Prince Harry, Meghan Markle Decision Over Coronation Travel 'Toughest' Yet

Prince Harry and Meghan Markle face making their "toughest" decision yet over whether or not they travel to Britain for the coronation of King Charles III in May, considering the security and personal implications of their visit, according to a new episode of Newsweek's The Royal Report podcast.

Though formal invitations to the May 6 ceremony, the first to take place in Britain for 70 years, are not believed to have yet been sent out, it was confirmed by the Sussexes' spokesperson earlier this month that the couple had "received email correspondence from His Majesty's office regarding the coronation."

They then went on to make clear that they would not yet confirm their attendance, adding: "An immediate decision on whether the Duke and Duchess will attend will not be disclosed by us at this time."

Harry's relationships with his blood family appear to remain strained since the publication of his tell-all memoir Spare and the release of the Harry & Meghan Netflix docuseries. In an interview with Anderson Cooper promoting the memoir in January, the prince revealed that he was not currently speaking to his father and brother.

Prince Harry and Meghan Markle Platinum Jubilee
Prince Harry and Meghan Markle attend the service of thanksgiving during Queen Elizabeth II's Platinum Jubilee at St. Paul's Cathedral in London on June 3, 2022. The couple must decide whether or not to travel to Britain to attend the coronation of King Charles in May. Matt Dunham - WPA Pool/Getty Images

However, the decision over whether to attend the coronation or not is likely to involve more serious factors than simply sparing family blushes, Newsweek's chief royal correspondent, Jack Royston, proposed on The Royal Report podcast, explaining that security may be the key.

"If you are working in an environment where you believe that you are under threat from possible terrorist attacks, then in order for a terrorist to attack you, they need to know where you're going to be, and they need to know when," he said of Harry and Meghan, who lost their state funded bodyguards when they stepped down from their working royal roles in 2020.

"So, it's very helpful to terrorists if you tell them: 'I'm coming to the coronation in two months time and you know, this is the date that it's happening on.'"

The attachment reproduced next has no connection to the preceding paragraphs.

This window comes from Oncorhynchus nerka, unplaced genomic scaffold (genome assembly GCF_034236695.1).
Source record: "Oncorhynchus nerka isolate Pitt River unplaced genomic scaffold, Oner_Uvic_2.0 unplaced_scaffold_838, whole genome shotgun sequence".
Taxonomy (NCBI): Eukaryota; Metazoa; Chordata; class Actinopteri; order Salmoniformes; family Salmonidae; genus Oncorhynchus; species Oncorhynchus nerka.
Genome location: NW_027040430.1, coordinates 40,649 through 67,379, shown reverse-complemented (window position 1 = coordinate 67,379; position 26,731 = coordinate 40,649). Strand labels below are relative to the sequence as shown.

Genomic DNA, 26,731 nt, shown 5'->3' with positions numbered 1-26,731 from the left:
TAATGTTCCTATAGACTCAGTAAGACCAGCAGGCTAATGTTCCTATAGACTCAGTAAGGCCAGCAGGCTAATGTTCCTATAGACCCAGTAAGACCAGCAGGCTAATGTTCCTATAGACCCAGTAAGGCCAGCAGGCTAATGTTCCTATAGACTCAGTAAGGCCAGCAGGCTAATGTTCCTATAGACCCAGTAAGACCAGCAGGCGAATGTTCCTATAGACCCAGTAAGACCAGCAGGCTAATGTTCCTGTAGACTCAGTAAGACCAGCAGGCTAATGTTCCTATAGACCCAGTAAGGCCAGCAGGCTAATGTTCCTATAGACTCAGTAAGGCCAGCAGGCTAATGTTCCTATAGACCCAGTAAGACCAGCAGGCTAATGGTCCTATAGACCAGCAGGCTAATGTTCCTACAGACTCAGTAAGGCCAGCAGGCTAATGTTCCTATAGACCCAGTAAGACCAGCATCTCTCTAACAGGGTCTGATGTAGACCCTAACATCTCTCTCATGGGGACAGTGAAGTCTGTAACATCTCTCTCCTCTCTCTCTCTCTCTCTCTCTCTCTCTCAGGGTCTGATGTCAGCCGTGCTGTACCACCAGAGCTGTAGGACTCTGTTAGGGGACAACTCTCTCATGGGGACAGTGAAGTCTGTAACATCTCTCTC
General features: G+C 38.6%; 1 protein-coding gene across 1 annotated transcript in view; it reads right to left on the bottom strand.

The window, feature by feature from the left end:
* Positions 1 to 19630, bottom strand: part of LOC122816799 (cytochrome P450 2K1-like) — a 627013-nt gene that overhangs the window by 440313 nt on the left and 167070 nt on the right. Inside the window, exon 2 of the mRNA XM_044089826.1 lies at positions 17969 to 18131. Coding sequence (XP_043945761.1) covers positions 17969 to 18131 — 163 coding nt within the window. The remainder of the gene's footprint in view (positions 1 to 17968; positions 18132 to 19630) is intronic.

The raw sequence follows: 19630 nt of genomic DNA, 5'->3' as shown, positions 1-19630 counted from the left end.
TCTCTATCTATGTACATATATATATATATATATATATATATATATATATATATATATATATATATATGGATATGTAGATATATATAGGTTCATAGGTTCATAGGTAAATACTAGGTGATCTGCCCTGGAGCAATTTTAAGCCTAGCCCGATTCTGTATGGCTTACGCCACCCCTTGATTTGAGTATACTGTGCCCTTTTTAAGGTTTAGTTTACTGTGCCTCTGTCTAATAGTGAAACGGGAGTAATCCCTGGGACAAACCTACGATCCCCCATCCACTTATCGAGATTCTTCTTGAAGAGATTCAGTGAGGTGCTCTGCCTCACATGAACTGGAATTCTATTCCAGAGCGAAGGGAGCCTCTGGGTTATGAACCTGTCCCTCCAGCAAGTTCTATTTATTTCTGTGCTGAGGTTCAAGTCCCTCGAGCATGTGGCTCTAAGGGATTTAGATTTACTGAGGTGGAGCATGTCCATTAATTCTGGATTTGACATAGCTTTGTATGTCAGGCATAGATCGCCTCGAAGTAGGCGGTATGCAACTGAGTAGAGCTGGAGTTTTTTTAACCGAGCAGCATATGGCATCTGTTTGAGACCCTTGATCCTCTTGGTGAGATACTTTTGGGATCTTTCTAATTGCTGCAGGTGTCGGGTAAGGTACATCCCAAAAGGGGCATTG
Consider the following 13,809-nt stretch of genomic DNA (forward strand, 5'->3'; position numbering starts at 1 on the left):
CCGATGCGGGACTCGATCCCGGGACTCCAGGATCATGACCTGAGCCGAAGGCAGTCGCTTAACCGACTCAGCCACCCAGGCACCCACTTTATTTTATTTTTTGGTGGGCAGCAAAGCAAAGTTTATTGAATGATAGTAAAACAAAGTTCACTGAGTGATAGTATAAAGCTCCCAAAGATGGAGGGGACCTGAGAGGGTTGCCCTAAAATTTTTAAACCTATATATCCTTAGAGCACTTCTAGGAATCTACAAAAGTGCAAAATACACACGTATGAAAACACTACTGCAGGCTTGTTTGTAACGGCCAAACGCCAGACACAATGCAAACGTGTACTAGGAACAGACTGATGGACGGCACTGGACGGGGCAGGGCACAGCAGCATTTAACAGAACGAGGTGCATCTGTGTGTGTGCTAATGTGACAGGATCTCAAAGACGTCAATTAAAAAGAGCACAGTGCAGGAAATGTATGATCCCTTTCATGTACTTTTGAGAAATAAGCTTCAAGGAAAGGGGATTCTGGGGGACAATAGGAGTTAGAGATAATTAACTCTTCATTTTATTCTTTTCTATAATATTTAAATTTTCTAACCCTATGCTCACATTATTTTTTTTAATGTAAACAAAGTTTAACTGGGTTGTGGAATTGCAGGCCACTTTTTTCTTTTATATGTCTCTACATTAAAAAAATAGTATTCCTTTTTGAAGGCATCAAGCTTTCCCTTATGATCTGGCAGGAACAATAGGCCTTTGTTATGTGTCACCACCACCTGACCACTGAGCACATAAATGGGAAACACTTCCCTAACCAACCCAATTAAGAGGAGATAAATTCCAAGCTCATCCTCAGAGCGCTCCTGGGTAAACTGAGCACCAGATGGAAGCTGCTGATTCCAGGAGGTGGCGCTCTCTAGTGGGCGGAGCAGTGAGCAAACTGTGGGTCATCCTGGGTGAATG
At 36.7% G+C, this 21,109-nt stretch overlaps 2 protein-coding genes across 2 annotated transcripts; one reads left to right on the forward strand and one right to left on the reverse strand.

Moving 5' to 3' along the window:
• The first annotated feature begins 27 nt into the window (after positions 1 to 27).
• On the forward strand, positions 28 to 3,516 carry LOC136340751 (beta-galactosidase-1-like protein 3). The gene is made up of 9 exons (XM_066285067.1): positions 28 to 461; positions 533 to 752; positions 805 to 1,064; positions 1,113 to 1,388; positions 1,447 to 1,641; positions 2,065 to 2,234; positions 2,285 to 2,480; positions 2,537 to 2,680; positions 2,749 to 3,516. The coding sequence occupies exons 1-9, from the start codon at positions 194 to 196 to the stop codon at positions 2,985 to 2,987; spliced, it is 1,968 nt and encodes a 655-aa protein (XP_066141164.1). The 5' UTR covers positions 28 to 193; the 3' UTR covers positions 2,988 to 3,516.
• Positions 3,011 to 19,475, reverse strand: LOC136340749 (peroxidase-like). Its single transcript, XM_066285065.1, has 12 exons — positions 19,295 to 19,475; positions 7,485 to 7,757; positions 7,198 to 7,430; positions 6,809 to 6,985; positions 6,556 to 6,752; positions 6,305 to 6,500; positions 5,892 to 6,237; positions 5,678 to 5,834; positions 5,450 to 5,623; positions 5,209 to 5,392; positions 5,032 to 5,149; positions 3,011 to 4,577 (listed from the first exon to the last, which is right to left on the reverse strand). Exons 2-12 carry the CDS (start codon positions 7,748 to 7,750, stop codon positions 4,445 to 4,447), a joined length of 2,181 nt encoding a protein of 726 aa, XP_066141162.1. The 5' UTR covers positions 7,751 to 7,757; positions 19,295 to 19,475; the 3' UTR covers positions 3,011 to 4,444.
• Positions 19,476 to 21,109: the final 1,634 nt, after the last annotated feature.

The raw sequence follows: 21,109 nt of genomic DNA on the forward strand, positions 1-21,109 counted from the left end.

The consideration of this threat, he continued, may account for the reasoning why the couple have decided to neither confirm nor deny whether they intend to be at Westminster Abbey to witness Charles' crowning until closer to the time.

"It's also possible that they are holding out for assurances from the Metropolitan Police that they [will] get police bodyguards when they're in Britain," he added.

"I suspect that they probably would for the official coronation events to which they had been formally invited by the king. So, this was the system that was in operation at the Platinum Jubilee last year.

"They got police bodyguards when they went to formal Platinum Jubilee events that they've been invited to and at no other time. As a result, they didn't leave Frogmore Cottage except for the two official events they were invited to."

In another statement released earlier in March, Harry and Meghan's spokesperson confirmed that the duke and duchess had been asked to "vacate" Frogmore Cottage in the grounds of Windsor Castle later this summer. An explanation as to why was not published.

Frogmore Cottage
Frogmore Cottage, the Windsor Castle home of Prince Harry and Meghan Markle, is pictured on April 10, 2021. The couple have been asked to vacate the property. Leon Neal/Getty Images

"They had [Princess Lilibet's] birthday at home in Frogmore and didn't step out the front door for any other reason," Royston explained of the Sussexes movements during the Jubilee visit.

"So, they might basically be in the same situation again. And they clearly don't feel that they're safe without those police bodyguards. So, if the police were to refuse, then perhaps they would, under those circumstances, choose not to come.

"There are so many plates spinning here that I really do think this is probably the toughest decision that Harry and Meghan have had yet, in terms of when to come to Britain," he summarized.

James Crawford-Smith is Newsweek's royal reporter based in London. You can find him on Twitter at @jrcrawfordsmith and read his stories on Newsweek's The Royals Facebook page.

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